Our Municipal Work


Reducing Jail Populations

There are approximately 731,000 individuals held daily in local jails across the country. Local jails have 19 times the annual admissions compared to state and federal prisons. Local cities and counties are where the gears of mass incarceration grind on -- over 11 million people go to jail each year in the United States, referred to as a “churn rate.” Most people in jails are individuals who are detained pretrial and are therefore legally presumed innocent. Katal is working in Connecticut and New York for pretrial justice and, reduce the number of people churning through jails every year, and achieve systemic reform to end the drug war and mass incarceration at the local level.


Closing Rikers Island Jail Complex

As a co-founder of #CLOSErikers campaign, Katal directed the field organizing and led the behind-the-scenes strategy to pressure Mayor Bill de Blasio finally agreeing to shut down the facility. Today, closing Rikers the official policy of New York City – and the task ahead is to make closure happen as swiftly as possible.This won’t be easy. For instance, the most exhaustive report yet about how to close Rikers was published by the Independent Commission on Criminal Justice and Incarceration Reform, in April 2017.  It details dozens of reforms necessary to make closure possible. Read that report here.

Mayor de Blasio has also issued a report about closing Rikers – read that here.

To truly close Rikers, we must transform the criminal justice system as a whole and redefine safety and justice in New York. In the summer of 2017, to pursue the numerous reforms necessary to secure wide-scale reform, Katal stepped down from our leadership role in the more narrowly defined #CLOSErikers campaign, and concluded our partnership with JLUSA.Because reducing pretrial detention populations are an essential step to make closure possible, Katal is leading efforts in Albany for bail and speedy trial reform, while working at the City level to expedite the closure process.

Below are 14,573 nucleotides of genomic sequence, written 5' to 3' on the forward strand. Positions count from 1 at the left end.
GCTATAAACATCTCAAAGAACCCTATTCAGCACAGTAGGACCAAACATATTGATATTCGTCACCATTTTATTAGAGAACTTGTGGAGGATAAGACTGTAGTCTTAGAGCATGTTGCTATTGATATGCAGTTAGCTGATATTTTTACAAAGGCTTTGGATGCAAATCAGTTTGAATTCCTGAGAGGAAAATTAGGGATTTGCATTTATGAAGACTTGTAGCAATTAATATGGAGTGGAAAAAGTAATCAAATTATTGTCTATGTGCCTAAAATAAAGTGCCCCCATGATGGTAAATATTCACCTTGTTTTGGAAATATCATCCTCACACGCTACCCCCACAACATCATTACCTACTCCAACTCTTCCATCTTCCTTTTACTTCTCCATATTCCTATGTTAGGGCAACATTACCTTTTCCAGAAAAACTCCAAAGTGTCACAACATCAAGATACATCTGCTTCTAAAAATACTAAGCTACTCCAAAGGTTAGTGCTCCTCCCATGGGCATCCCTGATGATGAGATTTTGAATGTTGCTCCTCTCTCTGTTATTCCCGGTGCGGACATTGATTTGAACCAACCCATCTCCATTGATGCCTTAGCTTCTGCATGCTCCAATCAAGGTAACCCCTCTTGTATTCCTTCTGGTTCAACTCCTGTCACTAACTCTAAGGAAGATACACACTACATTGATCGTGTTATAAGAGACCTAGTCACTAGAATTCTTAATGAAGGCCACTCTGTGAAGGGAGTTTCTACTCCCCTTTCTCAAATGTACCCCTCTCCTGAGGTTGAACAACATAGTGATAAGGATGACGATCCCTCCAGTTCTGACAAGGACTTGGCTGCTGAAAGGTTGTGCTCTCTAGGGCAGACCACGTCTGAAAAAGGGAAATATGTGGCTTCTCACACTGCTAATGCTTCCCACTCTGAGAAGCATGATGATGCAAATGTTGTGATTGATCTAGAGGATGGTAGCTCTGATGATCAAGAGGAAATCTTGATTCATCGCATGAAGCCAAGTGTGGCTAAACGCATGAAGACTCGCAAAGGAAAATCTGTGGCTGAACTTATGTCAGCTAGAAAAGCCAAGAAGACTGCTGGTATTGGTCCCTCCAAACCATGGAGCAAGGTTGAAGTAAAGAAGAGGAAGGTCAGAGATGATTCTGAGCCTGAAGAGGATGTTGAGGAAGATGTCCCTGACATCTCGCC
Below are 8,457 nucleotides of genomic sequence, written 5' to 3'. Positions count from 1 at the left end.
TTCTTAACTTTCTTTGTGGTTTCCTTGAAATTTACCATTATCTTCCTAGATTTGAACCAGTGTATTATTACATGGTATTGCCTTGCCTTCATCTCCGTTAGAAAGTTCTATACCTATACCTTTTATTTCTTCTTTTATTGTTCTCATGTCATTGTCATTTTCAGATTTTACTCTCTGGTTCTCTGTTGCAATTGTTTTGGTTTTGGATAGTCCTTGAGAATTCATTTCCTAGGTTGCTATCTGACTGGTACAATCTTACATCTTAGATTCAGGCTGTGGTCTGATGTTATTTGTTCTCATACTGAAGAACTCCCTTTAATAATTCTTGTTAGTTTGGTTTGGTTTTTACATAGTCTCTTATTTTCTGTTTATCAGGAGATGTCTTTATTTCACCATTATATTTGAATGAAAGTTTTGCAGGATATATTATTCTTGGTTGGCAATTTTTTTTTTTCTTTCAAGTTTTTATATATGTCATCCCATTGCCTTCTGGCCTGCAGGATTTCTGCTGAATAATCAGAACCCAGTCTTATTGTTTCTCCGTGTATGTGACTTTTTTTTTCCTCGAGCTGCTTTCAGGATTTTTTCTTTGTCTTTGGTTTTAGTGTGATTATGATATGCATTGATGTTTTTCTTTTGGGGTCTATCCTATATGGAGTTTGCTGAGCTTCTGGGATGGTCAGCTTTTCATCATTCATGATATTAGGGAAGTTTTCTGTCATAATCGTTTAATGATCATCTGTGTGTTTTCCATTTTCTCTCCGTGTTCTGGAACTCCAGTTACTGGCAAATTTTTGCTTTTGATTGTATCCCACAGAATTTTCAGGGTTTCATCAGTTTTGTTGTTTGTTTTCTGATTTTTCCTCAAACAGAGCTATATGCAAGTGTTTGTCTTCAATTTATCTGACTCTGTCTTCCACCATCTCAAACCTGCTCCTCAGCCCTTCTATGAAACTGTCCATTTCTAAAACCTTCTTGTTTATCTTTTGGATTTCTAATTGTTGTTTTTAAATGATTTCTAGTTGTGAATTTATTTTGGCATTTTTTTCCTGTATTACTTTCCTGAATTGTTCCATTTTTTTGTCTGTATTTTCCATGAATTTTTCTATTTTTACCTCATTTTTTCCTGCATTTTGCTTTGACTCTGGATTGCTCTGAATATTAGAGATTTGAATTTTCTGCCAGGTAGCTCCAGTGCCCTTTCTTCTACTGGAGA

Pre-Arrest Diversion

Across Connecticut and New York, Katal is working with municipalities and counties to develop approaches to diversion rooted in community leadership and racial equity, and focused on improving public safety and health. One such approach to this is through arrest diversion programs, like LEAD ® -- Law Enforcement Assisted Diversion. Katal serves as the program manager for the innovative Albany LEAD program. The Albany program is diverting people away from jail and into non-punitive, harm reduction oriented services. Albany LEAD is widely recognized as a national model because of its innovative use of Medicaid funding to support case management. Check out the background of Albany’s program here, and be sure to read our first year anniversary report about Albany LEAD, here. Interested in developing a pre-arrest diversion program in your area? Please contact Keith Brown at Keith [at] Katalcenter.org.